Deepwater Sector In Deep Trouble
Drilling activity in the deepest parts of the world’s waters can yield tremendous oil volumes, but exploring thousands of feet below sea level is also the most expensive of energy’s high tech endeavors. And in an environment of $30 oil, investment in deepwater production is pouring out.
Beyond a rebound in oil prices, recovery of the deepwater sector could take an additional two years, Sajjad Alam, senior vice president at Moody’s Investors Service told Rigzone.
And some companies are opting to not even try to make deepwater work. In an Oct. 29 earnings call with analysts, ConocoPhillips Executive Vice President for Exploration and Production Matt Fox said one of the company’s largest assets includes 2.2 million acres in the Gulf of Mexico, which includes three existing discoveries. But the supermajor made it clear the company won’t be drilling there.
“This is a strategic decision to leave – to exit deepwater exploration,” he said.
ConocoPhillips isn’t the only deepwater investor reconsidering its options. In a January 2016 report, Wood Mackenzie (Wood Mac) noted that 22 major projects worth 7 billion barrels of oil equivalent (Bboe) in commercial reserves have been delayed during the last six months. That’s in addition to the deferral of 46 developments and 20 Bboe in reserves the research firm identified last June. All told, that’s 68 major projects to develop and 27 Bboe put on hold.
“The impact on future production is significant,” Wood Mac wrote. “And with oil prices dipping to new lows at the start of 2016 and capital allocation tightening, the list will continue to grow.”
Of those projects, deepwater accounts for more than half of the new project deferrals. The sector’s high project breakeven rates, enormous capital requirements and relative inflexibility combined to make it unpalatable.
Moody’s Investors Service
All of which will lead to a necessary dip in supply, said James West, senior managing director at Evercore ISI.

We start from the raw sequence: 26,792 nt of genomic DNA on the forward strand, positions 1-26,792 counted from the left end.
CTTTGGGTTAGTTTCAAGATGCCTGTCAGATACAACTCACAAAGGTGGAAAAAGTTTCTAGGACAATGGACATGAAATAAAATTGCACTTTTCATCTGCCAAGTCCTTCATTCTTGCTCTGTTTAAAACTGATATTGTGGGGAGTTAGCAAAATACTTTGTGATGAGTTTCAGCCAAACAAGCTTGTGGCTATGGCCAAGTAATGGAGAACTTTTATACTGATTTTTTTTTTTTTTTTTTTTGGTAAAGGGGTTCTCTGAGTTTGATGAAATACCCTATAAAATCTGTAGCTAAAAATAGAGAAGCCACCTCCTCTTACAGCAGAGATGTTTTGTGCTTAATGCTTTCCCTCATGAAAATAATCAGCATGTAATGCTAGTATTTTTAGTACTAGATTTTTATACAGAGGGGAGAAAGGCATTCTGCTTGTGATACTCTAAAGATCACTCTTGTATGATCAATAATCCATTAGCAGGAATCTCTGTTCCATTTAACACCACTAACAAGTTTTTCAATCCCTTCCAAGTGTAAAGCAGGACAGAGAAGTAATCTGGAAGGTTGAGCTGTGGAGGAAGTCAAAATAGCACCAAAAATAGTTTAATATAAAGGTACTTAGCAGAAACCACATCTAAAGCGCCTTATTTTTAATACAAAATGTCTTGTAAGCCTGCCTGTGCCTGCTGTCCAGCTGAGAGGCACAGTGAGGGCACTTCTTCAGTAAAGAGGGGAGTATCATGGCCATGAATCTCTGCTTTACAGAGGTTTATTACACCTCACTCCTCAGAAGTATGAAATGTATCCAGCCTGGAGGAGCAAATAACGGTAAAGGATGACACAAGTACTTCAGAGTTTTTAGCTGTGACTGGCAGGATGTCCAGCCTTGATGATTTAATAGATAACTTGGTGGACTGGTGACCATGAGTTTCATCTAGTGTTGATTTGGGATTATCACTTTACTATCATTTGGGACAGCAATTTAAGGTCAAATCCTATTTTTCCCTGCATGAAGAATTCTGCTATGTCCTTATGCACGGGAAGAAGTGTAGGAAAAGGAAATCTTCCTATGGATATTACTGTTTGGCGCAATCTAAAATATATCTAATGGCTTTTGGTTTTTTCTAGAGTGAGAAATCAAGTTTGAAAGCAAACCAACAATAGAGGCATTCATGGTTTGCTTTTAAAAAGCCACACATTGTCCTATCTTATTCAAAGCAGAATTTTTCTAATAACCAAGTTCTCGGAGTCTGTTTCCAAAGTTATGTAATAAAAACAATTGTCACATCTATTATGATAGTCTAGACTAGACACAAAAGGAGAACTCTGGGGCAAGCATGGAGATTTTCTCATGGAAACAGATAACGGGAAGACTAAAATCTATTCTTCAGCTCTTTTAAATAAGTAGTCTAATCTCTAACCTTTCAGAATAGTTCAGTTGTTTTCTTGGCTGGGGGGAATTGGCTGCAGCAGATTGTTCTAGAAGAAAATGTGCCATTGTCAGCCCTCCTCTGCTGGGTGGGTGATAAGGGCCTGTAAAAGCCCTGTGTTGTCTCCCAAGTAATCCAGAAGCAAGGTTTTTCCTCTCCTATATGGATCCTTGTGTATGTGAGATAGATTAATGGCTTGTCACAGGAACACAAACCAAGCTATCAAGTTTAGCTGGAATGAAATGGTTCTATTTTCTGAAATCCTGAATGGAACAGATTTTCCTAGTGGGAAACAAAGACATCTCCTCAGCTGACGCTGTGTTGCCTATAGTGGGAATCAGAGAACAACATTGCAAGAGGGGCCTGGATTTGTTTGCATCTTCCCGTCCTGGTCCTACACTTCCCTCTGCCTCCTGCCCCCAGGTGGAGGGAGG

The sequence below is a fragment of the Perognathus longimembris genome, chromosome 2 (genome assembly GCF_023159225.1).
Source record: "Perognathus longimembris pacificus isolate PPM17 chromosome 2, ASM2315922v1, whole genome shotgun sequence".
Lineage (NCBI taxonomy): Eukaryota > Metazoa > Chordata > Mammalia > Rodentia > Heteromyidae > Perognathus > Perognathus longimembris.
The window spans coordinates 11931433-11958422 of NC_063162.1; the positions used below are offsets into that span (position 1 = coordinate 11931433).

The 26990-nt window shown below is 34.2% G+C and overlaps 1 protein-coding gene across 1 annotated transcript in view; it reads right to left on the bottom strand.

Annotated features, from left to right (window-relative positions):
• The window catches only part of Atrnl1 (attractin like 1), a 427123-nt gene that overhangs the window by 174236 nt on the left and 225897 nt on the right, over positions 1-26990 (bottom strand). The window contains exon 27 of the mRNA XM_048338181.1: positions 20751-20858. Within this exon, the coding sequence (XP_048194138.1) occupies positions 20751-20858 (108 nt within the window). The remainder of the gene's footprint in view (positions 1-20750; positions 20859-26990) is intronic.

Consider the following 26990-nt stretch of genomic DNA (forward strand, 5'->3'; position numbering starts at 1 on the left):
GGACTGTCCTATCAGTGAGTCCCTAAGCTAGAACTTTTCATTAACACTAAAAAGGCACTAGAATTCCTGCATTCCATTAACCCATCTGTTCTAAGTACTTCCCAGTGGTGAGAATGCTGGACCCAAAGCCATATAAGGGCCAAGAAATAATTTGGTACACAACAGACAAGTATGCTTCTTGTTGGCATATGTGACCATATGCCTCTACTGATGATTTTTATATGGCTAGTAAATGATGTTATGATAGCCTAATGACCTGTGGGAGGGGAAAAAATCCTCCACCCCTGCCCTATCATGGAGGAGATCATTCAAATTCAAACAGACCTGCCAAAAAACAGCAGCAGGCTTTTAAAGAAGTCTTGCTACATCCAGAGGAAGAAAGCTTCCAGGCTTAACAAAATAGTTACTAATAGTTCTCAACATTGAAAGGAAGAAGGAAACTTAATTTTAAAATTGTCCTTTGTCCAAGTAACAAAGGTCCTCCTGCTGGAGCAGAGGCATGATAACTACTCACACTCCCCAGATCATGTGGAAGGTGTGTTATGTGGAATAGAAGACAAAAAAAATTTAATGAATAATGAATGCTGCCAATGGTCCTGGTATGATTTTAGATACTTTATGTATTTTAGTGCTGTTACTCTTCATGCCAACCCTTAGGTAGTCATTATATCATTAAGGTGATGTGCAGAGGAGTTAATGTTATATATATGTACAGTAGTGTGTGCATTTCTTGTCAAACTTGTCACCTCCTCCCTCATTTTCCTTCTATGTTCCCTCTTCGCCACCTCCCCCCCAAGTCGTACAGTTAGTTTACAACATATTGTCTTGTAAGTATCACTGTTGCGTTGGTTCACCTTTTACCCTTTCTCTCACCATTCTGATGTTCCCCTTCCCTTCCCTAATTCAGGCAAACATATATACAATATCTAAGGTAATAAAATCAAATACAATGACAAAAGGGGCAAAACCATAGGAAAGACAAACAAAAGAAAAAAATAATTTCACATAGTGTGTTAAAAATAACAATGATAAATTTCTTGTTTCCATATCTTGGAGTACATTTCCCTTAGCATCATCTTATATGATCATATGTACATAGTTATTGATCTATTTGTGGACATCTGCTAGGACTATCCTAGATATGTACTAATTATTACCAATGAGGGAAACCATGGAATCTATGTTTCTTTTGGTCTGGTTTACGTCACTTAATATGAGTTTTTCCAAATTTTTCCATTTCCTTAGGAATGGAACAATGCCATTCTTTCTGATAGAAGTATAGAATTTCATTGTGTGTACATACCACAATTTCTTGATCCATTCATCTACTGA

“This cancellation of projects is going to leave us a gap in future production, which we will eventually need,” he told Rigzone. “We may find ourselves in a really tight spot in a few years from now as this excess oil supply gets soaked up and we’re needing incremental supply ... As we cancel more of these projects, it can actually help the oil market out because it does take the future supply off the market, [which] should be able to sniff out that we’re going to get tighter, faster.”
Taking Debt, Losing Credit
But as Alam noted, things will get worse for offshore drillers before they improve.
“The worst is yet to come from a credit perspective, in terms of where drillers are today versus where they will most likely end up over time. The reason being [that] in the offshore drilling space, deterioration happens gradually because of the contractual protection that benefits drillers,” he said. “As these contracts expire, they will be looking at much lower day rates, and many of their rigs may not even be re-contracted.”
As a result, the revenue stream dries up, margins continue to compress, and rig companies find themselves in a world in which they had a capital structure built for certain day rates [and] certain asset values, he said.